If the host does not provide tables, you might have to buy a folding table to bring with you. Having business cards, banners, and bookmarks designed and printed costs money, even if you accomplish those at home. If you want to get more creative, you can personalize mouse pads, coffee mugs, note paper, and a thousand and one other things. As an aside, I suggest you get photographs of you and your table at public venues. It is further proof of your expenses.

And if you have to travel out of town for such events, even if you combine your travel with visiting friends and family, a percentage of your travel, food, and room cost can be counted as expenses.

I am sure that by now you are developing a good idea of how to approach the expense of writing in relation to income taxes.

More experienced writers will have additional helpful suggestions. Some may suggest that you incorporate and have business checking accounts separate from your personal accounts.

But no matter what—remember to CONSULT A TAX PROFESSIONAL when you set out to record your expenses in preparation for the tax year. Professional advice, even if you have to pay for it (not all of us have tax preparers in the family), is worth the money to avoid potential pitfalls.

In closing, I wish you much writing success this year. And remember to have fun!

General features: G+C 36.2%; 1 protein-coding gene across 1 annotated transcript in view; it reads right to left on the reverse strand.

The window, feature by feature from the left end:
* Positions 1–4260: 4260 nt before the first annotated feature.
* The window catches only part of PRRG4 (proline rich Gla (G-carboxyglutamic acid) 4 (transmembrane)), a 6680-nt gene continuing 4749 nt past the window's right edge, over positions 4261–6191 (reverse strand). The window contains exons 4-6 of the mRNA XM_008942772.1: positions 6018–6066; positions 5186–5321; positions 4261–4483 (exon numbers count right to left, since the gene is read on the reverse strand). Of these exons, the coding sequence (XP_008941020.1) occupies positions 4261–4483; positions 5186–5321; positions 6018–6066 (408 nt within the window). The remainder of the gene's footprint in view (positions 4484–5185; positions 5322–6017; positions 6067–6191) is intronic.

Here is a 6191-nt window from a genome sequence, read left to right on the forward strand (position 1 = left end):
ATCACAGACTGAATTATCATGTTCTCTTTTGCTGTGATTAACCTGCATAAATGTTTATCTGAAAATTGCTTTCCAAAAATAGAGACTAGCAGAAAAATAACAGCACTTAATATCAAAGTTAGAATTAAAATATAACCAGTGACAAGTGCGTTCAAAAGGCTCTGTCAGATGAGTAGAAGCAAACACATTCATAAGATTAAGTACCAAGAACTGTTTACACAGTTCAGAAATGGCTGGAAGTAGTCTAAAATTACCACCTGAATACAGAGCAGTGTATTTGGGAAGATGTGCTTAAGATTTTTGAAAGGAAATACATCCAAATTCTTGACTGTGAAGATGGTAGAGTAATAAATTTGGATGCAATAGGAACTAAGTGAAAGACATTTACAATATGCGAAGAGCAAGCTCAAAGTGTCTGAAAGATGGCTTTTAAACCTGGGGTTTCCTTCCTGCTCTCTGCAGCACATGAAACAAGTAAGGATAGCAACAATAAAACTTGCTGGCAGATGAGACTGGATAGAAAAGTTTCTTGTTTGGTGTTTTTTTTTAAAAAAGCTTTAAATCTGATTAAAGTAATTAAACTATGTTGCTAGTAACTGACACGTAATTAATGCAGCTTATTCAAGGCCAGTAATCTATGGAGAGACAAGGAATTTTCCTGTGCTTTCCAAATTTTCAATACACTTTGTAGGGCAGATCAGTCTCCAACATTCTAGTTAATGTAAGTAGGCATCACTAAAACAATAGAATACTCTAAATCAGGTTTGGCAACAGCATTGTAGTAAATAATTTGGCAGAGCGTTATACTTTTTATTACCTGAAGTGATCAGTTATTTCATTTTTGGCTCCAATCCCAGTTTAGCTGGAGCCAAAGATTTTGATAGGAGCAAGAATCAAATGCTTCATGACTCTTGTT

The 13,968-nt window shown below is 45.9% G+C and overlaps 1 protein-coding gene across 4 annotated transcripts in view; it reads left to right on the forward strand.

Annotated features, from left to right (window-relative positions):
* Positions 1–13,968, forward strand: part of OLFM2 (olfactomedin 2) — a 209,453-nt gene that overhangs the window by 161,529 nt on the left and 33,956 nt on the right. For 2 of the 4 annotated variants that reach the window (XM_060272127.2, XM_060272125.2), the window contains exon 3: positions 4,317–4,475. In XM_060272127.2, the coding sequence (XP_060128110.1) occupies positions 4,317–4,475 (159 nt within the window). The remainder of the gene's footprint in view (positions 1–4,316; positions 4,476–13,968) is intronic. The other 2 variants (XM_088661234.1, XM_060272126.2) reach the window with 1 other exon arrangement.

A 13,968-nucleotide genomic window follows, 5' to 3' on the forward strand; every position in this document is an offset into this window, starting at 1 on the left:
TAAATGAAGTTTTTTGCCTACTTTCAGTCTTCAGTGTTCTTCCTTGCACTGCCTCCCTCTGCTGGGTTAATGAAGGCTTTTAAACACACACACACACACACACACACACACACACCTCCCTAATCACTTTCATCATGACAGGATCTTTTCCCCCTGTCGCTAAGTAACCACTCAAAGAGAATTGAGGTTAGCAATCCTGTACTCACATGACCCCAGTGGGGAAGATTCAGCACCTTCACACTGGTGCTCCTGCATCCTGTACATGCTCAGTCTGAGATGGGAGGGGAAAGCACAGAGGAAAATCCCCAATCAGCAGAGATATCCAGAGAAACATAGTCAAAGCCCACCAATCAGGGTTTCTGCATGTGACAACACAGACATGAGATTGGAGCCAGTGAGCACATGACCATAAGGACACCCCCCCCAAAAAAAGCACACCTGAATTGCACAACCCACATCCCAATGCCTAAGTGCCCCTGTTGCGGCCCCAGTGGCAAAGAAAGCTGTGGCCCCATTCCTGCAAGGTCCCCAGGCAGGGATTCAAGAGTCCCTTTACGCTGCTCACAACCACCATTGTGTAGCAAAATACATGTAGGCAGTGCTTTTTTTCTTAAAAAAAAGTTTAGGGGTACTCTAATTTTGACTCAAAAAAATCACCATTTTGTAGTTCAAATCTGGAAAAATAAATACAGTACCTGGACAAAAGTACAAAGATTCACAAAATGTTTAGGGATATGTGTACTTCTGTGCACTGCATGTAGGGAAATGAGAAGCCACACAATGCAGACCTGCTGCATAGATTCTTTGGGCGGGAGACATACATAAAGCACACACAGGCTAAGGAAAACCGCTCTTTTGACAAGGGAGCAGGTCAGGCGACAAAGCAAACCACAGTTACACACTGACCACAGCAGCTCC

Stan Hampton, Sr. is a full-blood Choctaw of the Choctaw Nation of Oklahoma, a divorced grandfather to 13 wonderful grandchildren, and a published photographer and photojournalist. He retired on 1 July 2013 from the Army National Guard with the rank of Sergeant First Class; he previously served in the active duty Army (1974-1985), the Army Individual Ready Reserve (1985-1995) (mobilized for the Persian Gulf War), and enlisted in the Nevada Army National Guard in October 2004, after which he was mobilized for Federal active duty for almost three years. Hampton is a veteran of Operations Noble Eagle (2004-2006) and Iraqi Freedom (2006-2007) with deployment to northern Kuwait and several convoy security missions into Iraq.

His writings have appeared as stand-alone stories and in anthologies from Dark Opus Press, Edge Science Fiction & Fantasy, Melange Books, Musa Publishing, MuseItUp Publishing, Ravenous Romance, and as stand-alone stories in Horror Bound Magazine, The Harrow, and River Walk Journal, among others.

In May 2014 he graduated from the College of Southern Nevada with an Associate of Applied Science Degree in Photography – Commercial Photography Emphasis. A future goal is to study for a degree in archaeology—hopefully to someday work in and photograph underwater archaeology (and also learning to paint).

After 13 years of brown desert in the Southwest and overseas, he misses the Rocky Mountains, yellow aspens in the fall, running rivers, and a warm fireplace during snowy winters.

As of April 2014, after being in a 2-year Veterans Administration program for Homeless Veterans, Hampton is officially no longer a homeless Iraq War veteran, though he is still struggling to get back on his feet.

sharing rachelHampton can be found at:

Dark Opus Press:

Edge Science Fiction & Fantasy Publishing:

Musa Publishing:

MuseItUp Publishing: Author Page: UK Author Page:

Goodreads Author Page: